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Vol 21 No 9 Sept/Oct 2016

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Goode on Commercial Law

Edited by: Ewan McKendrick
Price: £170.00

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Too Sick to Work?: Social Security Reforms in Europe for Persons with Reduced Earnings Capacity

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ISBN13: 9789041134264
Published: August 2011
Publisher: Kluwer Law International
Country of Publication: The Netherlands
Format: Hardback
Price: £80.00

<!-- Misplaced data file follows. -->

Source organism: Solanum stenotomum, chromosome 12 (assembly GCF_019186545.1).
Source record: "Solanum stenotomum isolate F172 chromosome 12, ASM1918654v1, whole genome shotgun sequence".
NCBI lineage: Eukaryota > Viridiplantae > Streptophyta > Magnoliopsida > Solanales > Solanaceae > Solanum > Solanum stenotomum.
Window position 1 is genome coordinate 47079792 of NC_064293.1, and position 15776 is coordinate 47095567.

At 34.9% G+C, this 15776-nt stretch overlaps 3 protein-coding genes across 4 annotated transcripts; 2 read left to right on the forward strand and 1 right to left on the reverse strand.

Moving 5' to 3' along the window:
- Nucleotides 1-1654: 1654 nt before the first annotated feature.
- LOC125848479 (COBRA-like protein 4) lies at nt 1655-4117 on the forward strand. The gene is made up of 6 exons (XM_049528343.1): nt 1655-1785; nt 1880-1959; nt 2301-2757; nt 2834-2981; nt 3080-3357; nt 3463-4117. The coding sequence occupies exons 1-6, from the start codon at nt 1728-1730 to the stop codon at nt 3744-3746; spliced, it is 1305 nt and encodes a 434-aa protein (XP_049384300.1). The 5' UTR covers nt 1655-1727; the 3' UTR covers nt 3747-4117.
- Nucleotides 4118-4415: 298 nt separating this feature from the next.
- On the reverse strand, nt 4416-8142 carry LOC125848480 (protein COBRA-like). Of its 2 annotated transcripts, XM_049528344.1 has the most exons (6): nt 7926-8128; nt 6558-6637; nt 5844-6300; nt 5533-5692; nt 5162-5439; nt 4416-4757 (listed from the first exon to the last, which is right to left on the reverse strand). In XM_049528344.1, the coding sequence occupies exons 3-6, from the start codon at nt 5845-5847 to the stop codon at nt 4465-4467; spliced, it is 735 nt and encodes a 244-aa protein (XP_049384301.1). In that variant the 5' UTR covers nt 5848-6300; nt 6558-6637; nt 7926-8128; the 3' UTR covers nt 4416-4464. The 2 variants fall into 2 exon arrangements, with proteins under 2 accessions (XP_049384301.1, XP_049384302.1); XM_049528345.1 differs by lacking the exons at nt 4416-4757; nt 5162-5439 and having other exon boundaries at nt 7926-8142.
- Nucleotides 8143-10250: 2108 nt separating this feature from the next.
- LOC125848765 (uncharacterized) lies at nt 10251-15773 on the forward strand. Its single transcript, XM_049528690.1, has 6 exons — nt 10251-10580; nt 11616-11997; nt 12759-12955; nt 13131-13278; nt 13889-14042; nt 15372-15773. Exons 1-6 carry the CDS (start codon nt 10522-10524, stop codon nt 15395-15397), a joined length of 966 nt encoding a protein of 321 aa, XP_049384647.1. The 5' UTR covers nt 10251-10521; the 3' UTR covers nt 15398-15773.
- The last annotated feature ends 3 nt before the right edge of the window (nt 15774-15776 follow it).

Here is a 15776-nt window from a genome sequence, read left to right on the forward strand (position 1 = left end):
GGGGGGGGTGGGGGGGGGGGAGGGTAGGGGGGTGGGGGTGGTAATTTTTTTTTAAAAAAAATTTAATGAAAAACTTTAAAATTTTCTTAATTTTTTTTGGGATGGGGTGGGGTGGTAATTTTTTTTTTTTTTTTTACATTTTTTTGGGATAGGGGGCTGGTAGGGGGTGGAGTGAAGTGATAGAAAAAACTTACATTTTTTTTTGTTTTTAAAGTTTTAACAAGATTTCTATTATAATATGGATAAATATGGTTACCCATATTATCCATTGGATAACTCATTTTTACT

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The idea that European welfare states are struggling to meet new social risks during a process of adaptation to a post-industrial setting has been an acknowledged theory in welfare state research for some time. The authors of this remarkable book have chosen to study a powerful indicator of how this trend might affect legal protection and access to justice for individuals: reforms in social security systems as they apply to cases of reduced earnings capacity. While previously the notion of social protection made welfare state inhabitants feel that the risk of loss of income due to physical or psychological hindrances was minimal, this sense of security can no longer be taken for granted. This book presents in-depth analyses, by nine leading scholars in social security law, of recent reforms in the field of incapacity benefits in four European countries: Germany, the United Kingdom, the Netherlands, and Sweden. The authors emphasize how recent reforms in the field of social security have been transformed into legal provisions, how the gate-keeping function is implemented in the legislation of the different countries, and to what extent the reforms have affected the legal position of the individuals concerned. They find that ever-tightening requirements designed to reduce benefit dependency, in combination with policies emphasizing individual responsibilities rather than individual rights, cause increased social risks for exposed groups. Among the specific aspects covered are the following: • Measuring the reduction of earnings capacity; • rights and obligations attached to reintegration into the labour market; • work capability assessment procedures; • ‘rehabilitation chains’ with fixed time limits; • the real and increased risk of poverty faced by long-term incapacitated persons; • constitutional concerns raised by increased dependency on means-tested benefits; • conditionality of benefits on work-related activities, participation in training programmes, or active job searching; and • sanctions that can be applied if the claimant fails to comply with activation measures. All the country chapters provide thorough surveys of recent reforms, as well as analyses of their different weaknesses and strengths. The European dimension is explored with particular reference to anti-discrimination legislation, health and safety law as well as the Open Method of Coordination. As a systematic analysis of the current reforms relating to reduced earnings capacity, this book will attract a wide readership among lawyers and policymakers for its thorough coverage of the current landscape and the far-reaching implications it suggests. The book’s systematic comparative method sheds a bright light on the challenges faced by post-industrial European welfare states, and its crystallization of the legal strategies behind the individual legal measures and reforms deepens our understanding of the institutions of social security and our awareness of the rights and obligations of exposed individuals.

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